expat life

10 Things In Korea That I’ll Never, Ever Do

by Mr. Motgol

I wrote this  piece a few years back, and while a few things have changed since then, most have not. As it is currently boshingtang eating season, not to mention Mudfest time, I thought that a re-post may be apropos. I’ve made a few small revisions. Enjoy. And don’t take it too seriously.

I like living in Korea. I’ve been here for almost ten years now, so if I hated it, I would have split a long time ago. I like hiking, I like the food, I like riding my motorcycle, checking out the street markets, and drinking my ass off. It’s a crowded crazy little place and I’ve grown to love it, for better or for worse. Plus, the girls are bangin’ hot. I should know: I married one.


Why Every Expat Needs a VPN

 

So you've got your new apartment all set up. You were finally able to find fitted sheets (for an exorbitant price, no doubt), you've connected adapters and transformers as needed and you even managed to put up a few pictures of family and friends back at home to make your new living space just a tad more comfortable. Yes, it's time to relax and unwind. Soon you realize your cable is limited to Korean variety shows with the occasional decade-old made-for-TV American movie you're fairly certain no one you know has ever heard of. "No problem," you say, "That's what the internet is for."

Think again.

Netflix, Hulu and even TV networks like ABC and ESPN disappoint with apologetic messages notifying you that their programs cannot be watched outside the States.



"Okay... so I'll just listen to music," you decide.


The Asia Fail

*This piece may have appeared on the web once or twice before, but we’re publishing it again here because we likes it, yes we do.

by Mr. Motgol

In the Old World, people went to the New World to start anew. Once America became settled, folks would head “out West” to shake away their demons, with destinations such as California and Alaska luring folks with promises of riches and rebirth. These were places where no one cared about your history or imperfect past. You were given a clean slate, and only as good as your current effort.


The Offense Rests: a (Rather) Cross Examination of the Jehova’s Witnesses

My latest piece over at Sweet Pickles and Corn, on the reason I’m just not destined for eternal life:

The Offense Rests: a (Rather) Cross Examination of the Jehova’s Witnesses.



Defending the Lady’s Honor

by Mr. Motgol

Ha-bin was always a messy drunk. Every time she went out she got catastrophically hammered. British chick wasted. A weaving, incoherent puddle of babble and drool. But unlike a British chick, Ha-bin wasn’t tall and brawny, with ancient, boozy Viking blood pumping through her veins. Instead, she was a small Korean woman with zero natural tolerance for alcohol. As a result, every time she touched the stuff she turned into a chaotic wreck. You could set your watch to it.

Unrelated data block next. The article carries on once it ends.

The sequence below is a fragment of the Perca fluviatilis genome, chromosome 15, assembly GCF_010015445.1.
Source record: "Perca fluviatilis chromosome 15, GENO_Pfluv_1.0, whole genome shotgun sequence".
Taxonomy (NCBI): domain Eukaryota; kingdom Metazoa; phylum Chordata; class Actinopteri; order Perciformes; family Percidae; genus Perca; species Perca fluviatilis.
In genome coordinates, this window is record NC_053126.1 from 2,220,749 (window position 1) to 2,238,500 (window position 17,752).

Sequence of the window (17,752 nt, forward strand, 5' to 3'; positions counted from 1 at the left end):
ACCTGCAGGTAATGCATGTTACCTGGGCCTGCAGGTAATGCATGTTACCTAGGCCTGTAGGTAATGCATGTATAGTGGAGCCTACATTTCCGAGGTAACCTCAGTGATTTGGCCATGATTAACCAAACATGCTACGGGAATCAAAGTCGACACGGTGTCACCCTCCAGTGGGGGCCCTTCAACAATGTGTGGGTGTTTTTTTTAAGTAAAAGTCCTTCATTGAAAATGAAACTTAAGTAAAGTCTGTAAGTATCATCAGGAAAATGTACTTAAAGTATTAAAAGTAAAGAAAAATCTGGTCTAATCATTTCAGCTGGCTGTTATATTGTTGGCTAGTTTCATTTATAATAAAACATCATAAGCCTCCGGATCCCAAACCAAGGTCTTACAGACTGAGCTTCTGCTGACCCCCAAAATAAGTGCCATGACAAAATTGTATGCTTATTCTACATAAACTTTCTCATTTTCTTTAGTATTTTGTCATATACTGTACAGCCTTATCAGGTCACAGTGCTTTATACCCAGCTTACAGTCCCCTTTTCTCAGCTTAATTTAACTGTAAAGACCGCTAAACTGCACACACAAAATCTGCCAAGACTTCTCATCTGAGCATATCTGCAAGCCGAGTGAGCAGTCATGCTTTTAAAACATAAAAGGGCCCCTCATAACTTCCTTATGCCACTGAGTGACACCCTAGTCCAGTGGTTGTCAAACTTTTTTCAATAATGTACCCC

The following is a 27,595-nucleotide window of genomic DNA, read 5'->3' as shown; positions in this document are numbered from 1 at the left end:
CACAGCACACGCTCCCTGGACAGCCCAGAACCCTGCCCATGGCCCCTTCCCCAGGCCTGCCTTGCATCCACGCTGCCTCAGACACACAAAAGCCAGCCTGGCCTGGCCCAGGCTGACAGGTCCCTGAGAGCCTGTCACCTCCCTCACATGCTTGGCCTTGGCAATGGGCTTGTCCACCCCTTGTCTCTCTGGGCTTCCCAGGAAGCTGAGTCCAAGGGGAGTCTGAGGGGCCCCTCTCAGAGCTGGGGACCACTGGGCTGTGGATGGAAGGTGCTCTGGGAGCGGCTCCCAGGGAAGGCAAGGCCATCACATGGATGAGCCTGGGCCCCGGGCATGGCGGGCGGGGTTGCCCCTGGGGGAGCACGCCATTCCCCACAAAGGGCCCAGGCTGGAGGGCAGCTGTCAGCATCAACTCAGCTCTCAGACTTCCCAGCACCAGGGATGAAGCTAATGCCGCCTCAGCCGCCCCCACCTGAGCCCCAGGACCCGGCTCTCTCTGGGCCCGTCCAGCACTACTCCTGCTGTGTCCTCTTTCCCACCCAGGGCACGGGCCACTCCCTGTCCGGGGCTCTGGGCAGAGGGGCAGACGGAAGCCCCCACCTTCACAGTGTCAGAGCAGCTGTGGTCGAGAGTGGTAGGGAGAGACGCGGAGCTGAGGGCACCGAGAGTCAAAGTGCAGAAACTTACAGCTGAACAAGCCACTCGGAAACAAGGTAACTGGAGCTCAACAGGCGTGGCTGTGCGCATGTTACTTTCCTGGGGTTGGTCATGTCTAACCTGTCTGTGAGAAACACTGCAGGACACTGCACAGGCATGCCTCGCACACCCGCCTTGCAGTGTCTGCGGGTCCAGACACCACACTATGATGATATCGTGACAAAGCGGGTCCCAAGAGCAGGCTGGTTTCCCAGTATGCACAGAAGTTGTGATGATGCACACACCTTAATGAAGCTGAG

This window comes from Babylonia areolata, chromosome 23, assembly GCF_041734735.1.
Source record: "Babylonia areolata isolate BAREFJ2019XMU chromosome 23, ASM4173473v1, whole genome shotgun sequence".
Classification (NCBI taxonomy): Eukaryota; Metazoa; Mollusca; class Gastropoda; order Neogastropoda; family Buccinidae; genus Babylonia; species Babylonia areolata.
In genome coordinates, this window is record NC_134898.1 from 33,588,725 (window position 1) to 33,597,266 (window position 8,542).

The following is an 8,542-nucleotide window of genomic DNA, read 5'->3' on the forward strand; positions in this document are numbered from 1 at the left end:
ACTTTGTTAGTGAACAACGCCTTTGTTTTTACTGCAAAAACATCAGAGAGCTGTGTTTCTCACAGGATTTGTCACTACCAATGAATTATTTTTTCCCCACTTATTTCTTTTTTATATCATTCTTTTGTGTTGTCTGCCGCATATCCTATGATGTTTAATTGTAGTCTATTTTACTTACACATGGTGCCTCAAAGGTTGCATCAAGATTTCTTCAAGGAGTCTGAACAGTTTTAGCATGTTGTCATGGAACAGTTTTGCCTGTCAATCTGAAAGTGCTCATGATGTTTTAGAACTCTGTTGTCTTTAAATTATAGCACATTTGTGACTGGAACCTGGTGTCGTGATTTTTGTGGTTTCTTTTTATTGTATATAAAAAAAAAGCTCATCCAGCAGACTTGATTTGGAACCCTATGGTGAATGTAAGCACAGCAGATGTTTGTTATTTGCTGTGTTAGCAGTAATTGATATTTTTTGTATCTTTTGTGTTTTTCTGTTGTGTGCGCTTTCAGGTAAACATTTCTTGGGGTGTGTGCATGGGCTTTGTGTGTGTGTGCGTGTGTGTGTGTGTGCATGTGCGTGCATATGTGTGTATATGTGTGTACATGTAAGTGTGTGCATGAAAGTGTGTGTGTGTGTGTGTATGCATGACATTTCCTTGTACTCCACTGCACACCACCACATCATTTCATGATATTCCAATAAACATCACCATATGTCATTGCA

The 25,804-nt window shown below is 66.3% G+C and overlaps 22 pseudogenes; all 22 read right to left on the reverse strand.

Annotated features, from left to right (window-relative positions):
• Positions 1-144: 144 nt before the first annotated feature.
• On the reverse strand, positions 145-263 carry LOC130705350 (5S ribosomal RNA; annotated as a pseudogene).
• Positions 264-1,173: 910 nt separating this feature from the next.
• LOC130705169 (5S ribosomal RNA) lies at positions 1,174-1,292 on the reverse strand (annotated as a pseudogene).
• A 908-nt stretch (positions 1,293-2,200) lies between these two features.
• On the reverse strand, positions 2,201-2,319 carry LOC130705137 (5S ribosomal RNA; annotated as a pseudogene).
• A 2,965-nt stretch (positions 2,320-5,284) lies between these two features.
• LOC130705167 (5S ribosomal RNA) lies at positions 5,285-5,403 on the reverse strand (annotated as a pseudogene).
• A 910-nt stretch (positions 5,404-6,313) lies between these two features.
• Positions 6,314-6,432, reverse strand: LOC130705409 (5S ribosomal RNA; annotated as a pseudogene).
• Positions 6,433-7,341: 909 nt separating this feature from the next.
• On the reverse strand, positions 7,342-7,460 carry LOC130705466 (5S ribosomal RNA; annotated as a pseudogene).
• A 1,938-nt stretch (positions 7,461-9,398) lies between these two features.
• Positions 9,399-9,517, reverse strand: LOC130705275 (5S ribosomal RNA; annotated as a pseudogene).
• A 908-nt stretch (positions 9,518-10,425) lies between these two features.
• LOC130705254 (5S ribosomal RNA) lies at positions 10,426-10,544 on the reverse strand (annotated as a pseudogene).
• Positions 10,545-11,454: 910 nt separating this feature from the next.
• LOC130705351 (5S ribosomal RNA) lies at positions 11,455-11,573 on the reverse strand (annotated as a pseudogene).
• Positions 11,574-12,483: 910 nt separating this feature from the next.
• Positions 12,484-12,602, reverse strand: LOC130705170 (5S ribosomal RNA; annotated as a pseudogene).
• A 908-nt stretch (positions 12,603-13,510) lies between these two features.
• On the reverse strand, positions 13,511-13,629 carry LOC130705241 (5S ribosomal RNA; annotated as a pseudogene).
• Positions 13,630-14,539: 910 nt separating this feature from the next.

Come Again

 

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COME AGAIN

It always helps to speak the languageExcept when it hurts.

 

Afew years ago, I came down with a bit of jock itch, and it got to the point where I needed something to treat it. I didn’t know the Korean word for jock itch, so I looked it up, but the best that my old Essence dictionary could do was mujeom, which means “athlete’s foot”. Same thing, I thought, and headed to the pharmacy.


The Fortune Teller

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It’s 2am, and on club street in Daegu, warm light and Mao Zedong’s face glow from a cheap plate-glass facade; the fortune teller is within, furrowing her freckled brow, not-so-discreetly checking her phone on the table, turning her cards with the rhythm of time. And there’s a line.

For a long time I believed that my Korean friend was a little too trusting of fortune tellers. After complaining about the latest row with her boyfriend of a year, she tells me that she’s frustrated and in a bad place. I give her all the advice that I can, but being single, there is nothing I can say that she will earnestly listen to. With a tug at my arm, she shepherds me into a fortune teller’s stall, and into a unique cultural phenomenon.


The Fortune Teller

130106_a05_Getting1

It’s 2am, and on club street in Daegu, warm light and Mao Zedong’s face glow from a cheap plate-glass facade; the fortune teller is within, furrowing her freckled brow, not-so-discreetly checking her phone on the table, turning her cards with the rhythm of time. And there’s a line.


March Madness

by Pablo Harris

010 or 051. All calls he ever received here always began with these prefixes. So when 006-180-9951-0299 flashed on the vibrating LG in his palm, he didn’t quite know what to think. 006 followed by eleven other digits he didn’t recognize? It  must be from abroad. Thinking the worst, he was expecting to hear some tragic news from back home. Why else would anyone call direct from the US to the ROK?

“Excuse me, I got to take this, Babe,” pardoning himself before stepping through the heady smoke of grilled flesh and cigarettes and the maze of low-lying tables to the door.

*  *  *

“Hello?”


Together, Alone

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New Year’s Eve is the time to celebrate, to gather up with friends and engage in some “rage” – that is, partying and drinking until you realize that you’ve lost all spacial perception.

Instead of staying in Daegu, I decided to spend the occasion in the lively coastal city of Busan. I had been there recently for a “12 Pubs of Christmas” bar crawl, the second that I’d completed over this past holiday season, where I hopped from Haeundae to KSU to Seomyeon to…? On this night, some people I knew were taking the KTX train down to where the party was at, bent on raging all the way there. It sounded like a fun way to kick off the festivities, so I planned on joining in.


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